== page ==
Arctic Storms, Warming Mean More Methane Released

From  Climate Central:

By November 24th, 2013

Underneath the Arctic Ocean sits a large reserve of methane, a potent greenhouse gas. Understanding how much of that is making it to the atmosphere is an important but relatively new area of research. The latest findings published on Sunday in Nature indicate that more could be escaping than previously thought, thanks in part to stormy weather.

The East Siberian Arctic Shelf is a swath of land underneath the shallows of the East Siberian Sea, which is part of the Arctic Ocean. It stretches for 2 million square miles and contains large deposits of methane hydrates, which are frozen deposits of highly concentrated methane.

When the hydrates melt, they turn into methane gas, a greenhouse gas that is 25 times more potent than carbon dioxide. Methane hydrates are found throughout the world’s oceans but generally under hundreds of feet of water. That means as they melt, there’s more time for the gas to disperse and mix with the surrounding ocean water. But because the East Siberian Arctic Shelf is much shallower, with an average depth of 150 feet, there’s more of a chance for that methane gas to reach the surface. That’s why understanding how much methane is stored in the shelf and if those stores are stable is so important to climate researchers.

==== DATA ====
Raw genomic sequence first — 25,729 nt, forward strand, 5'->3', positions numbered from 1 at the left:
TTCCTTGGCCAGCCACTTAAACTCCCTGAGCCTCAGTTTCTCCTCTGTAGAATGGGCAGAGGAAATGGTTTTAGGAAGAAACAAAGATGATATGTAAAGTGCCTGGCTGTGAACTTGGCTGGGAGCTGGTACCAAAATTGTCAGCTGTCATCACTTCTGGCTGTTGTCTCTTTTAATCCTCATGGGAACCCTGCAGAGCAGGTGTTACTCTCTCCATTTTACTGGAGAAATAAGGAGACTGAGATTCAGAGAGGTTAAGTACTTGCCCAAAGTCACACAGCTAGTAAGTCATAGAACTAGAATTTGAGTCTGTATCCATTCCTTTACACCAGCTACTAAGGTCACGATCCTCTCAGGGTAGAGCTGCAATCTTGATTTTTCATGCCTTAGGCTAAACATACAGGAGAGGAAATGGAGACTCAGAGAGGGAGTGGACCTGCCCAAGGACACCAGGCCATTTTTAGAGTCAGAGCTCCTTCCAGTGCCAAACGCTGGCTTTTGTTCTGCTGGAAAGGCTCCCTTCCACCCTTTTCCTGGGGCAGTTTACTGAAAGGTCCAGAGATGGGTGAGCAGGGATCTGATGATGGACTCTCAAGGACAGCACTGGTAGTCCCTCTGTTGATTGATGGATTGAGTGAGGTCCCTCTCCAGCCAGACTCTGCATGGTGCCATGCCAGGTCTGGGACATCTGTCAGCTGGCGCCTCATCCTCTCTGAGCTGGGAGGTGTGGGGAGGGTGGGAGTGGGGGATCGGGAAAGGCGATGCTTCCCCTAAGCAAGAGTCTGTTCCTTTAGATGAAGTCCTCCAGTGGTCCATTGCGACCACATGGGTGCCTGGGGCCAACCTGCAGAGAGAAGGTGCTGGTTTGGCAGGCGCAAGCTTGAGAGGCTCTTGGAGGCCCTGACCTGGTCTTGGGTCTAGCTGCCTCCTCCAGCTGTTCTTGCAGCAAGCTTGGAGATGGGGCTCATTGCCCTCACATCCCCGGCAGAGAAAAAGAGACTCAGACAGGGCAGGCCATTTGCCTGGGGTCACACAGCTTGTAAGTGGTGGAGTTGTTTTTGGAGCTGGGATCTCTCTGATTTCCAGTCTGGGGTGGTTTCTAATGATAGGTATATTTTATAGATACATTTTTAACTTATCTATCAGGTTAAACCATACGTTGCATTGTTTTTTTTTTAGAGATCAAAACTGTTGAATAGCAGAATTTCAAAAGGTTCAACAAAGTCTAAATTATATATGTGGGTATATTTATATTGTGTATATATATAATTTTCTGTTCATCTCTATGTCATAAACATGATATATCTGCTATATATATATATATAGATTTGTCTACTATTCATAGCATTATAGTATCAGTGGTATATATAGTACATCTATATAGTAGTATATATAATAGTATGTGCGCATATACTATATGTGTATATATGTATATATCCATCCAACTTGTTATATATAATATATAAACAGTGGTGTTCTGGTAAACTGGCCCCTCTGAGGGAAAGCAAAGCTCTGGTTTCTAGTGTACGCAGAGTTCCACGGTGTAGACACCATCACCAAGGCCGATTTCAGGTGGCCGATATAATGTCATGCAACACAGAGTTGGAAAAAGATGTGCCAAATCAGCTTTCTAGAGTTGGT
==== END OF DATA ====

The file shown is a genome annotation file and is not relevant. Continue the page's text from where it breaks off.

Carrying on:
Some scientists suggested earlier this year that a massive release of methane from the shelf, referred to as a “methane bomb,” could cause abrupt climate change and cost the global economy $60 trillion. That claim has been met with much skepticism, in part because the amount of methane the shelf is currently releasing and the conditions it’s stored under aren’t fully understood. The remoteness, logistics and inclement weather have impeded scientists’ research access to the region until fairly recently and data has been sparse.

That, however, is beginning to change.

“In 2003, we started from zero observational data on methane available for this area,” Natalia Shakhova, an Arctic researcher at the University of Alaska and lead author of the new study, said. Her previous work built a body of evidence for how methane leaked from the seabed while her new study refines the numbers a bit more and finds that strong storms can help stir methane up the water column quickly and release it into the atmosphere.

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